5 fun ways to use your route-planning app

It’s no secret that I think the best route-planning app is OS Maps but whichever map app you choose, you’ll be pleased to hear these clever geographical gizmos aren’t just useful for planning walks, runs and cycle rides.

Route planning apps can also be a whole lot of fun.

If you want to brush up on your map-reading skills, get the whole family involved in using a map, or even just find out more about where you are, the possibilities are endless. Here are three suggestions for having fun with your mapping app.

1. Track your train journey

‘Are we nearly there yet?’

We’ve all heard the question from children but no matter how old you are,  or which train adventure you’re embarking on, train journeys can feel long. If you’re about to take an epic trip yourself, here’s the good news.

Having a map of your journey can speed things along.

Maps and train journeys go surprisingly well together but you’re not likely to be carrying enough paper maps to cover a long journey, and trains move so fast, it can be tricky to keep track (pun intended) of where you are.

This is where a route-planner app really comes into its own.

Before you start, plug your phone into the train charging system (most coaches have them now); tracking a route, especially a speedy one, can use plenty of battery power.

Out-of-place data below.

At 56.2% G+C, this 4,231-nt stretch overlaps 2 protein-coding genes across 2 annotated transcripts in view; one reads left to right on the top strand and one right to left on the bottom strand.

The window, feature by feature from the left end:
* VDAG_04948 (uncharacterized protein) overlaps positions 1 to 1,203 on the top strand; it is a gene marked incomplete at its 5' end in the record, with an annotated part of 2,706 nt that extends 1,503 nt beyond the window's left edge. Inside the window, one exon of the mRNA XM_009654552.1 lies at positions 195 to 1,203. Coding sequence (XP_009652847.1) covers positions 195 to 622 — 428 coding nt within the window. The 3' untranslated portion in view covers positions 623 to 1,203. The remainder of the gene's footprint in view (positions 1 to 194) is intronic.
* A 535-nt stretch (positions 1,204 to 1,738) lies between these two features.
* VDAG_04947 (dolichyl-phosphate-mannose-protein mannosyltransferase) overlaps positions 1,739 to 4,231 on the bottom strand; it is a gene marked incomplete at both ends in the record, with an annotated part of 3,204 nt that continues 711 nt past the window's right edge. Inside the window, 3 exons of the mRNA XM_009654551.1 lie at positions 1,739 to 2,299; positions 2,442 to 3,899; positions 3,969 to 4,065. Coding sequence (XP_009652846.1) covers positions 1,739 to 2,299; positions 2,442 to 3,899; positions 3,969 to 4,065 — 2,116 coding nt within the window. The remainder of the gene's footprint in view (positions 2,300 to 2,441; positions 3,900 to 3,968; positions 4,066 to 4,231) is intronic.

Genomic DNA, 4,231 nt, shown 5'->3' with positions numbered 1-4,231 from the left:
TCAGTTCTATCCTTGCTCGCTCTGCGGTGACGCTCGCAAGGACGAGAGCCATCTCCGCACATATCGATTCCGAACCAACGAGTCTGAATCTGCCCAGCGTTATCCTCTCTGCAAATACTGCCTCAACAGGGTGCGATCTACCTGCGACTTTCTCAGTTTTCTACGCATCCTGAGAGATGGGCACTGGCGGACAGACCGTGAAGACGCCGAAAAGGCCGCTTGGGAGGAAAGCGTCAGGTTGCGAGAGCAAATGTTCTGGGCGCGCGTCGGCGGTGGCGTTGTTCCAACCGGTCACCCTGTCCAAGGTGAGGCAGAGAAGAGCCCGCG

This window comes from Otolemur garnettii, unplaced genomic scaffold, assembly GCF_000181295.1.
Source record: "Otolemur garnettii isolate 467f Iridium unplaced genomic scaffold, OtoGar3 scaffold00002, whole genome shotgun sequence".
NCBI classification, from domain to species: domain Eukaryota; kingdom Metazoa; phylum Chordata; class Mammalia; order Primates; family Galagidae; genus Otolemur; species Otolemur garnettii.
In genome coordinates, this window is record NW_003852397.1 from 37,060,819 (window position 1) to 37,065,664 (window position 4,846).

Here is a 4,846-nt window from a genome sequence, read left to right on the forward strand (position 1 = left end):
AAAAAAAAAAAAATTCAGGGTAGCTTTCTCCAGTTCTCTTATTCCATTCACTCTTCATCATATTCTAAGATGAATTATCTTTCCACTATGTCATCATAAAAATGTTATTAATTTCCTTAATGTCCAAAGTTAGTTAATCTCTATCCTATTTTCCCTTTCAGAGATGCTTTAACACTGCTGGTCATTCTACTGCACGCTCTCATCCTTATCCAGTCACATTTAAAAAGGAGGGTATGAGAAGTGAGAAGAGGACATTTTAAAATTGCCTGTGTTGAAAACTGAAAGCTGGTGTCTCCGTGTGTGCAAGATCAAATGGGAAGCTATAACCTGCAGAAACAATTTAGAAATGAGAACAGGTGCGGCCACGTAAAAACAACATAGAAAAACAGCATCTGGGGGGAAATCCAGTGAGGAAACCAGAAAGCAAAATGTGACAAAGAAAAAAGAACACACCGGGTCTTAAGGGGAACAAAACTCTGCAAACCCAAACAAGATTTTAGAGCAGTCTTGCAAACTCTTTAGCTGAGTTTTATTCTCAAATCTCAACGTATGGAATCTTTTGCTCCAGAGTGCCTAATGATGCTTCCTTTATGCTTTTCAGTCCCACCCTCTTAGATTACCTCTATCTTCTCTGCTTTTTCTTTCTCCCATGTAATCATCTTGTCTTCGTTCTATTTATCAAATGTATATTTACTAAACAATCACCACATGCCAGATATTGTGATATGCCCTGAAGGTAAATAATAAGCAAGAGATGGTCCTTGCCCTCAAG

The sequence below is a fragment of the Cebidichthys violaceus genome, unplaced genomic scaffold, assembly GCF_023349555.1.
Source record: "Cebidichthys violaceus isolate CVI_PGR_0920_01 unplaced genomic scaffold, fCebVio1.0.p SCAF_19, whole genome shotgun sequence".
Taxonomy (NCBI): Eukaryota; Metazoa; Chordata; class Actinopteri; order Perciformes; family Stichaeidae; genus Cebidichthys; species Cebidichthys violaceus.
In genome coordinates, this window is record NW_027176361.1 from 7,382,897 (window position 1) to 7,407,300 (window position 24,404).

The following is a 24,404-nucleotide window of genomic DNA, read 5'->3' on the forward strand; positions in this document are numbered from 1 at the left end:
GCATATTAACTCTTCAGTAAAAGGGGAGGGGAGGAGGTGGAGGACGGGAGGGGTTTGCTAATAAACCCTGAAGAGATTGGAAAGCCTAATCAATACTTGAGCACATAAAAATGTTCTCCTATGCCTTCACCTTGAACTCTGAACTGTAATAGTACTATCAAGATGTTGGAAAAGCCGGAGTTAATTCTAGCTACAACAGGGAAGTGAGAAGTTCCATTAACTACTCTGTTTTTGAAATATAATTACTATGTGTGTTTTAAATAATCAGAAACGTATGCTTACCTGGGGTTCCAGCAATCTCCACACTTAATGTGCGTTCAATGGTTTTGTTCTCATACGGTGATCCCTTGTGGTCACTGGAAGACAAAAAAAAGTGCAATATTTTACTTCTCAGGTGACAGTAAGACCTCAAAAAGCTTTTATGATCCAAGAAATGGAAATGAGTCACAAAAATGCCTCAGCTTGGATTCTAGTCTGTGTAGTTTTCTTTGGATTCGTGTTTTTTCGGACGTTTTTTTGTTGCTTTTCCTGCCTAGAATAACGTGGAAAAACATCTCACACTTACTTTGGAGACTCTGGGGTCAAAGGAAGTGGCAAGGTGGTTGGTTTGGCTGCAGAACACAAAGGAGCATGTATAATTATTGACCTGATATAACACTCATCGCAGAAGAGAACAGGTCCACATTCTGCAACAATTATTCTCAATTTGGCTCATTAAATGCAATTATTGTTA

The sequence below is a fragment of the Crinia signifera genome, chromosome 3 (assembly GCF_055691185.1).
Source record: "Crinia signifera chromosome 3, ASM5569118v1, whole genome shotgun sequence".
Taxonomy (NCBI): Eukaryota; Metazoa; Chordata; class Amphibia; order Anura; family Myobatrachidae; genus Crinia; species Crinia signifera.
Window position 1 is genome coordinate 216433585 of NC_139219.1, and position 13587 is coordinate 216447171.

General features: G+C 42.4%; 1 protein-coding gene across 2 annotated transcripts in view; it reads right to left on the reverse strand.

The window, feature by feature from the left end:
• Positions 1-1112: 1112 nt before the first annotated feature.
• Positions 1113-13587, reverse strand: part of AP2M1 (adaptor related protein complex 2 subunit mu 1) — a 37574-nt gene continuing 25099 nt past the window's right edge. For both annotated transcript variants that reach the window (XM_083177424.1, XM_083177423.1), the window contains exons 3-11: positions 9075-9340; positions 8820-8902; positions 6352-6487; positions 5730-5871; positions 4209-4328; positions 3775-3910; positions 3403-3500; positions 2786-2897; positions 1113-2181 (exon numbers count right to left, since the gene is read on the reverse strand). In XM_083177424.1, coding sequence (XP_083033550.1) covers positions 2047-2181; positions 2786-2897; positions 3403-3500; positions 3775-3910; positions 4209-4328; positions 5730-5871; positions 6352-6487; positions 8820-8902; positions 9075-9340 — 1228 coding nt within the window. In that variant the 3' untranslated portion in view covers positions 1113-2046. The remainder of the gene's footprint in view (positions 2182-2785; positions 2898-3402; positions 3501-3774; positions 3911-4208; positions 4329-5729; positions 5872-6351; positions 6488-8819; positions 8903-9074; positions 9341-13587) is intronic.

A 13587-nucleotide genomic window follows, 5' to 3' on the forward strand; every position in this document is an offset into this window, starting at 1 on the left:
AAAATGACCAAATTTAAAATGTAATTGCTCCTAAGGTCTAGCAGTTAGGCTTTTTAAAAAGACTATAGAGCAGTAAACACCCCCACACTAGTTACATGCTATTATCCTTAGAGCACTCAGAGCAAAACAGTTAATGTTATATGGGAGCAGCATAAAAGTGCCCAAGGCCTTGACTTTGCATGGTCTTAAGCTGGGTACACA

1. Sign up to the onboard WiFi.
  2. Open up your mapping app.
  3. Use the location facility to show your location.
  4. Watch your journey as you travel.
  5. Match what you see on the map to what you see through the window.

Simple but so much fun. Who knew Southampton Docks were so extensive? Or that there were so many drainage ditches on the way to Lowestoft? And how about getting the kids to look out for Conwy Castle as your train passes right next to it? Or cheer as you pass over the Harry Potter viaduct at Glenfinnan?

Whether you’re travelling with the family or not, the possibilities of combining train journeys and maps are endless.

2. What’s that thing?

Have you ever looked at a map and wondered what a map symbol meant? Of course you have. I once sat leaning on a huge chimney wondering what the symbol CHY meant. It wasn’t until I got home that I realised it was chimney!!

Copyright, Ordnance Survey 2024

When you’re out walking, it’s easy to miss fascinating things that are really close. Okay so it shouldn’t have been hard for me to miss that chimney but there are other things marked on the map snippet above, that might be really interesting but not so easy to spot.

For example, a Gothic typeface shows shows an archeological feature. 

And the word ‘Cairn’ on the map above gives the location of a burial chamber. It’s on Dartmoor so it’s probably Bronze Age and almost certainly empty but you might be able to use your map app to spot the box-shaped stone lining of this ancient tomb.

You can also find Roman remains using your map app.

Copyright Ordnance Survey 2024

If you spot a descriptive word that has a sans serif (no flicks) typeface and capital letters, it will be showing you Roman remains. Quite often the word ‘ROMAN’ is nearby to help. On the snippet above, you can just see the shape of the fortlet (little fort) below the ‘R’ of Roman. Roman roads are surprisingly common on UK maps and good fun to follow. The Romans were fond of straight lines and embankments, and sometimes it’s hard to work out why they would have wanted to build the road where it was.